European Commission warns: New pension law increases public debt, inflation rate on the increase, deviating deficit rate

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European Commission representative Isabel Grilo said on Friday that pension increases “have generated deviations and have increased public debt.”

To counterbalance this situation that could lead Romania to collapse, the European Commission recommends the development of Pension Pillar II, b1.ro reports.

The emergency ordinances in 2018 and 2019 have changed the way banks will be taxed. This kind of <to and fro> in the legislative and administrative environment is not appealing. It’s not a positive element. On pensions, we see GEO from 2018 with a number of provisions that have negatively affected the sector. They could cause some deviations. We see changes in the situation regarding the capital requirements for these pension funds. The European Commission has always encouraged the development of the Pension Pillar II because it helps diversify pension benefits. These changes have led to an increase in public debt,” Isabel Grilo said.

The European official added that the new pension law “has introduced a number of changes in the system and we believe that they create a threat to the sustainability of the public pension system, the first pillar, due to an uncontrolled increase in expenditures, in the pension system.”

Isabel Grilo also argued that Romania’s legislative developments in the banking sector “have increased uncertainty in the functioning of this sector and other sectors, such as pension funds, energy or telecommunications.

Risk that inflation exceeds BNR’s target

The EC representative stressed that Romania has failed to observe the provisions of the law on fiscal responsibility since 2016 and the inflation rate continues to increase.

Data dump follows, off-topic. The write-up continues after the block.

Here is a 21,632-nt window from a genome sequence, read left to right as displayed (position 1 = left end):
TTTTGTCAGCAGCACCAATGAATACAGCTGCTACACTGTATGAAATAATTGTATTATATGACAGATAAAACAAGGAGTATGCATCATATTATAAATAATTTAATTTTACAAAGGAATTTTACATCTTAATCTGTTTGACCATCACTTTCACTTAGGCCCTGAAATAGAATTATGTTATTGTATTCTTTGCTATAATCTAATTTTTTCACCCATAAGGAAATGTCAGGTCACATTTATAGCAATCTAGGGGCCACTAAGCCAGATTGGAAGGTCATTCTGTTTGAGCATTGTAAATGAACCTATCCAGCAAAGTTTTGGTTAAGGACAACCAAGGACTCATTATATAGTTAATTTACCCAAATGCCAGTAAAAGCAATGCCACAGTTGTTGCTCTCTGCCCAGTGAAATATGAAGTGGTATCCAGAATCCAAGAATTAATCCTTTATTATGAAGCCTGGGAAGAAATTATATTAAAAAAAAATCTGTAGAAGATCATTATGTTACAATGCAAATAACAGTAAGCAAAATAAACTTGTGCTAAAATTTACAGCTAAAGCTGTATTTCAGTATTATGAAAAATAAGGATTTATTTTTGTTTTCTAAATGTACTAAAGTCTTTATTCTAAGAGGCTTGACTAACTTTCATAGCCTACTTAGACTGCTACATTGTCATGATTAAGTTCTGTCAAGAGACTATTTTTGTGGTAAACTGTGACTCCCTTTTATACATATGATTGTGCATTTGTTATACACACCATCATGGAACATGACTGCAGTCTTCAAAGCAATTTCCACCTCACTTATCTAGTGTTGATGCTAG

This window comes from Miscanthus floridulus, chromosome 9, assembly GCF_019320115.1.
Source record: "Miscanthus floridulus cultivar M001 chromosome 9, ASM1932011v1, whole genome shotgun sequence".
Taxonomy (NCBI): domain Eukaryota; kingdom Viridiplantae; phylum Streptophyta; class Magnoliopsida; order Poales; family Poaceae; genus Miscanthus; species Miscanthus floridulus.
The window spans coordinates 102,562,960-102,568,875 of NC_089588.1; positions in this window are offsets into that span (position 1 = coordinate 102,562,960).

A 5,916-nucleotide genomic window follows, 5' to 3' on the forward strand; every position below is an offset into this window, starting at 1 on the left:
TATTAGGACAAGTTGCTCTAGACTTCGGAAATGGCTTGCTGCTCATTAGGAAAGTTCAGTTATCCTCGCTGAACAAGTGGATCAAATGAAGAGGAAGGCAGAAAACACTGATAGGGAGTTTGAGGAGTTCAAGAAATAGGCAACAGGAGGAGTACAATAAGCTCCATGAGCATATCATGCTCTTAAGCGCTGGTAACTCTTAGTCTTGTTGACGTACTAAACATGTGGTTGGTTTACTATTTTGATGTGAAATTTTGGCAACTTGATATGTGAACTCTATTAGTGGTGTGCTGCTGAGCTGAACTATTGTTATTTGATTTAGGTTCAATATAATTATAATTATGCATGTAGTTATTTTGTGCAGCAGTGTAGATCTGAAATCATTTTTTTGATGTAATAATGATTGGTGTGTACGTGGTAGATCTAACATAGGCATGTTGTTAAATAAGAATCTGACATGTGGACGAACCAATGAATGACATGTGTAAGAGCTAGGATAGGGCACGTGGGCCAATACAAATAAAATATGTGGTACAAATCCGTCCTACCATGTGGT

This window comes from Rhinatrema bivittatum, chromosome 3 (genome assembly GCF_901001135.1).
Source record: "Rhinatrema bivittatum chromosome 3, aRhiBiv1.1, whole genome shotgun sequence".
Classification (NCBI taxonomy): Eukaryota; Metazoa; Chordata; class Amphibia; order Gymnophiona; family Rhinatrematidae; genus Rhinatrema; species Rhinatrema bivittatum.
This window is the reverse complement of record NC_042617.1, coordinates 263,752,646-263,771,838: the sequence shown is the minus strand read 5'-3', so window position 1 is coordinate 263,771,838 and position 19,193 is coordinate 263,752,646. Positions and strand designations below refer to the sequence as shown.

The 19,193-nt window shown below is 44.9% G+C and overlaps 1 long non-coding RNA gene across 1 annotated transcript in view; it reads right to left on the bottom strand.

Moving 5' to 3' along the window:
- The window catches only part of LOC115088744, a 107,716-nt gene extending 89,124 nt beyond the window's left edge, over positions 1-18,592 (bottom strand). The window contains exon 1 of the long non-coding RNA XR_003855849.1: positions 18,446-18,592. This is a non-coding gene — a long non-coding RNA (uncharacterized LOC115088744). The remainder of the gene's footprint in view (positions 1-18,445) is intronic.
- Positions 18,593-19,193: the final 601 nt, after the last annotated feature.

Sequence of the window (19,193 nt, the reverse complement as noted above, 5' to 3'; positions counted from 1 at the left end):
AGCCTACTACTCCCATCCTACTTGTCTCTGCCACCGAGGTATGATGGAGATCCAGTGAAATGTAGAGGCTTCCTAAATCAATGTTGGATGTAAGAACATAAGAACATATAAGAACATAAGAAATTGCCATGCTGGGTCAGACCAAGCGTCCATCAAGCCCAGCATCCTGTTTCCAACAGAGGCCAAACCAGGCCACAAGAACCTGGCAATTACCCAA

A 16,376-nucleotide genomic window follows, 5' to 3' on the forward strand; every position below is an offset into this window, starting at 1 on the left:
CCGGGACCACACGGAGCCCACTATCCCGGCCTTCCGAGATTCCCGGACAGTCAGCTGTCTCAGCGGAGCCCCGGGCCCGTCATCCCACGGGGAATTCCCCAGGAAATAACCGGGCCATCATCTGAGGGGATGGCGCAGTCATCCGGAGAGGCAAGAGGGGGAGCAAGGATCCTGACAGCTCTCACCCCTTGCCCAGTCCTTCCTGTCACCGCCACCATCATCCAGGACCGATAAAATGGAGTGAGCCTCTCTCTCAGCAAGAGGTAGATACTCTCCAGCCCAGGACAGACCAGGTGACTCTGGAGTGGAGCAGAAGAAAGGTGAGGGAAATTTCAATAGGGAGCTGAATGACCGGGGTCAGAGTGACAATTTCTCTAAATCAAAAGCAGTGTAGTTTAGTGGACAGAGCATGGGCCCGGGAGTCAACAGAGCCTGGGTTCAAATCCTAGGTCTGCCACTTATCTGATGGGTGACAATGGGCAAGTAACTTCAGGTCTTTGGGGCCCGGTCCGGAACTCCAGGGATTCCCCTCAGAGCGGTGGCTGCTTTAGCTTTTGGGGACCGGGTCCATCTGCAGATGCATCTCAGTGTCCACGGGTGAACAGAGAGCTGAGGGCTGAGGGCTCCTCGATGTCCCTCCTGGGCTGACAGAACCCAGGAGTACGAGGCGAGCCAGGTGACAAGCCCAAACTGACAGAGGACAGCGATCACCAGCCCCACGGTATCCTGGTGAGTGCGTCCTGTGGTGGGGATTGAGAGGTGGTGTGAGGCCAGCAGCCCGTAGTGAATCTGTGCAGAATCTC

The Head of Unit with the Directorate General for Economic and Financial Affairs of the European Commission expressed concern on the failure to collect taxes.

A reason for concern is that the inflationist pressure is building up. The inflation is going up, probably will exceed the upper limit set by the National Bank as target. In Romania, there is a set of fiscal rules that have been ignored or avoided,” Isabel Grilo said.

She also expressed concern regarding the growing current account deficit.

“The core inflation is up, which means there is reason for concern, measures are needed to limit this development. These are the reasons for which we are concerned about Romania’s fiscal options, we notice increases of the fiscal deficit, of the current account deficit,” the EC representative said.

Referring to tax collection, she said that there is a need to improve it and the tax compliance. “An obvious issue is the VAT collection. An important part is not collected. We notice a huge difference between the situation in Romania and the EU average: 36% in Romania and the EU average is 12%. This situation leads to higher deficit,” Isabel Grilo said.

Deviating deficit target

The EC has also warned Romania, that, due to the amendments operated on the Budget law, the wages evolution is much too higher compared to the country’s productivity. Isabel Grilo argued that Romania risks deviating from the budgetary deficit rate of 3 per cent.

The long and medium term goal should be what Romania has decided, a value that has been reached in 2014-2015, but it has diverted from this target since then, going down below this target, a 1 pc deficit. According to the Commission forecast, without certain political actions enshrined in the Budget Law, the target will come even lower, so the deficit would increase. What the EC would ask on the structural deficit is an adjustment for 2019 and 2020, and then Romania would get back to a 3 pc deficit,” Grilo pointed out.

The European top official has also voiced concern on the growing current account deficit and on the increasing salaries in the public sector compared to the country’s productivity. At the same time, Grilo argued that the amendments brought to the Romanian Tax Code are affecting the business environment negatively and investors would not want to come in Romania anymore.

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